• A Chinese jet released flares close to an Australian military helicopter.
  • This intercept is not the first 'unsafe and unprofessional' incident involving Chinese aircraft.
  • China routinely engages in unsafe intercepts of US and allied aircraft.

The Australian government said Monday that a Chinese People's Liberation Army Air Force fighter jet released flares dangerously close to an Australian Defence Force helicopter over the weekend.

The PLAAF jet intercepted the Royal Australian Navy MH-60R helicopter attached to HMAS Hobart in the Yellow Sea and "released flares across the flight path of the Australian Defence Force (ADF) helicopter," the Australian government said in a statement.

The Australian warship was in the area in support of Operation Argos, which is aimed at enforcing sanctions on North Korea.

Australian Defense Minister Richard Marles said a Chinese J-10 fighter aircraft popped flares about 300 meters in front of the helicopter and about 60 meters above it, per reporting from the AP.

Canberra called China's flight conduct in this interaction "unsafe and unprofessional."

"This was an unsafe manoeuvre which posed a risk to the aircraft and personnel," the statement said. "While there were no injuries sustained by ADF personnel or damage caused to the MH-60R helicopter, the safety and wellbeing of our ADF personnel continues to be our utmost priority."

Beijing has yet to publicly respond to the allegations.

This isn't the first incident involving a Chinese jet engaging in troubling behavior in the vicinity of an Australian aircraft.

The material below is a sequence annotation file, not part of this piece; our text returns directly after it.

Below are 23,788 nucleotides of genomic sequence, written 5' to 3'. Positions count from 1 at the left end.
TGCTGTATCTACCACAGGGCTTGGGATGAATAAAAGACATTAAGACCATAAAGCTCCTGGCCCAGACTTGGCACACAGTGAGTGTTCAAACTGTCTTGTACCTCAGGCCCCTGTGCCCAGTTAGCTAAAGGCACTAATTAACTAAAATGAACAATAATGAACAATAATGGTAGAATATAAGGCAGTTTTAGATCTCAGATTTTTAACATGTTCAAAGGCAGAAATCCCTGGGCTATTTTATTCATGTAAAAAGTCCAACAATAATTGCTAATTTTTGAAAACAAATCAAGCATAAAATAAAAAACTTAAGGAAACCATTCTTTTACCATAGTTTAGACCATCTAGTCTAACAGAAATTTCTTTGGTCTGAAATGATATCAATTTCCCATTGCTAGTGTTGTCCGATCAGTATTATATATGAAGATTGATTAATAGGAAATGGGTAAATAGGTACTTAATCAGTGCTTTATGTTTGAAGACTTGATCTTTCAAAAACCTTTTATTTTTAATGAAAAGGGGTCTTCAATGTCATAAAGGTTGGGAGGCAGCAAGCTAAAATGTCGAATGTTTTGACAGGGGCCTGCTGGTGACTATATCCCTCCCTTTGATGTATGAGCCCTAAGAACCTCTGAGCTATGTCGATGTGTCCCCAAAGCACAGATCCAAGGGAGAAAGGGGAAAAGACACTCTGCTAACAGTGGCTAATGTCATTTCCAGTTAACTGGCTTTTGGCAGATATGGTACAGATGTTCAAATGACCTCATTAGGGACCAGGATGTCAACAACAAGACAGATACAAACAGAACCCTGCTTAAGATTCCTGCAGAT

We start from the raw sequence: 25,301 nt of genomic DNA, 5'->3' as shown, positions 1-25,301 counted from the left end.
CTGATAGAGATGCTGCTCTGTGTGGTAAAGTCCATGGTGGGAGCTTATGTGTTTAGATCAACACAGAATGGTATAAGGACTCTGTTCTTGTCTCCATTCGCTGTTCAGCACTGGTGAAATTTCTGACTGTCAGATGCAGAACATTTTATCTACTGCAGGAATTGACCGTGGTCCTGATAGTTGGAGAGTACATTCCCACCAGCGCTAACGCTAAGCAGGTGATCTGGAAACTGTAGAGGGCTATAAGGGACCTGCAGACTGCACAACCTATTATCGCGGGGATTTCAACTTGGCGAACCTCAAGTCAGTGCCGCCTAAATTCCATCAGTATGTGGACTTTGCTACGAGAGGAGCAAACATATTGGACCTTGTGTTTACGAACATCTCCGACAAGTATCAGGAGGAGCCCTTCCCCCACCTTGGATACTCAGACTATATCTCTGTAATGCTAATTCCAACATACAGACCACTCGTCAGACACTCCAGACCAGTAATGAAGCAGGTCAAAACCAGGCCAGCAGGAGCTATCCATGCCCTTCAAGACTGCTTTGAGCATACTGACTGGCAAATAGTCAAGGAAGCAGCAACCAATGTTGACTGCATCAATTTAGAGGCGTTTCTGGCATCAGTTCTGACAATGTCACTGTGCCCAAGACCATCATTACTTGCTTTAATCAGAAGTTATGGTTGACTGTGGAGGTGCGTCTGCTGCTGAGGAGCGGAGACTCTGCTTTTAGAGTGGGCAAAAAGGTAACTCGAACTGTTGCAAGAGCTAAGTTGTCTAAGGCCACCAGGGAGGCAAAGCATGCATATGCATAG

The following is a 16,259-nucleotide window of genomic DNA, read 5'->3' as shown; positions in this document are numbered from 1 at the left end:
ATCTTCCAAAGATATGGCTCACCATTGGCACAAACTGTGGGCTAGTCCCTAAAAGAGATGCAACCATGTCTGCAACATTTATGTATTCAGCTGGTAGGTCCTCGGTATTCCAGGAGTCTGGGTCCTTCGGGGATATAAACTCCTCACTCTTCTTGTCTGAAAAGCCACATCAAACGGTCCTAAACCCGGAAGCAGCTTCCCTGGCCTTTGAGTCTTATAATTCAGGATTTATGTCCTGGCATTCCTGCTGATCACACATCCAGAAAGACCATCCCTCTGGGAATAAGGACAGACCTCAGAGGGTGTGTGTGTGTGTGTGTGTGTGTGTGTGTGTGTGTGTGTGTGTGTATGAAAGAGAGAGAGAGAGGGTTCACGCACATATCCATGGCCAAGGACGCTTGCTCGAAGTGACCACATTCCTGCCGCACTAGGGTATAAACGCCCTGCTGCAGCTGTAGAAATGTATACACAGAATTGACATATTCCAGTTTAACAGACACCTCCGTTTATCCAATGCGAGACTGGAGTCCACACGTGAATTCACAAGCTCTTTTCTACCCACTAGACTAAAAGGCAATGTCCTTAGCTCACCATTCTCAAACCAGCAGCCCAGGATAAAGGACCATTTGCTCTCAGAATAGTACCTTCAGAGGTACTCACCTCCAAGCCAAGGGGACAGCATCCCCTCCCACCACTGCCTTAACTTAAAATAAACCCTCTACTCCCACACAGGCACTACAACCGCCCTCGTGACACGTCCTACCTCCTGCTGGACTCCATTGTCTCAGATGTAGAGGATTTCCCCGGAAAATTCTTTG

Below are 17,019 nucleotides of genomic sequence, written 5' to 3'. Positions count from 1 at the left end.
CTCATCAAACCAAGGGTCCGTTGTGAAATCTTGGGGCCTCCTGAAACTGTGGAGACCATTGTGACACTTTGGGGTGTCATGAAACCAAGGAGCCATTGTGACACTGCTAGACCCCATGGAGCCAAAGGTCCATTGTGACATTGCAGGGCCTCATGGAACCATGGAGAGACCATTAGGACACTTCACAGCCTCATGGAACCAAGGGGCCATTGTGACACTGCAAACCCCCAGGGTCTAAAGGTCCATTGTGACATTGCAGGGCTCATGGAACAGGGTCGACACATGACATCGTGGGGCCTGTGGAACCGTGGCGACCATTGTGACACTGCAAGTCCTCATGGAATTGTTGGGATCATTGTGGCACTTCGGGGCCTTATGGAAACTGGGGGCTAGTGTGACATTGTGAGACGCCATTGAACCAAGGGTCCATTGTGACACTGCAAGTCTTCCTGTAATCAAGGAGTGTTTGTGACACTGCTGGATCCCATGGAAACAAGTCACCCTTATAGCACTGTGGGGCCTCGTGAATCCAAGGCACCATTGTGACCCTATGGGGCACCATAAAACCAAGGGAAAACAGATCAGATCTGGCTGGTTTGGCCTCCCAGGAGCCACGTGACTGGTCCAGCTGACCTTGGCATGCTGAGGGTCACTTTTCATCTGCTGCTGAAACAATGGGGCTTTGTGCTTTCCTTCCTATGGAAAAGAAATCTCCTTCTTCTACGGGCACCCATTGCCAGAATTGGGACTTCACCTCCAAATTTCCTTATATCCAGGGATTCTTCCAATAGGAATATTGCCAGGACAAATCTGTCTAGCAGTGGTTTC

In June 2022, a Chinese J-16 patrolling the South China Sea released flares and chaff, or strips of aluminum intended to confuse the radar on a missile, close enough to an Australian P-8 that the strips got caught in its engine.

The US released records in October 2023 reporting numerous instances of aggressive flight conduct from China.

The 2023 Department of Defense report on Military and Security Developments Involving the People's Republic of China found that from fall 2021 to 2023, there were over 180 cases of "coercive and risky air intercepts against U.S. aircraft in the region" linked to Chinese aircraft.

This number of cases recorded over the course of two years is more than in the past decade.

"The PLA's behavior contravenes flight safety protocols and the international maritime rules of the road, and increases the risk of a major accident, incident, or crisis, including the potential for loss of life," the report said.

Read the original article on Business Insider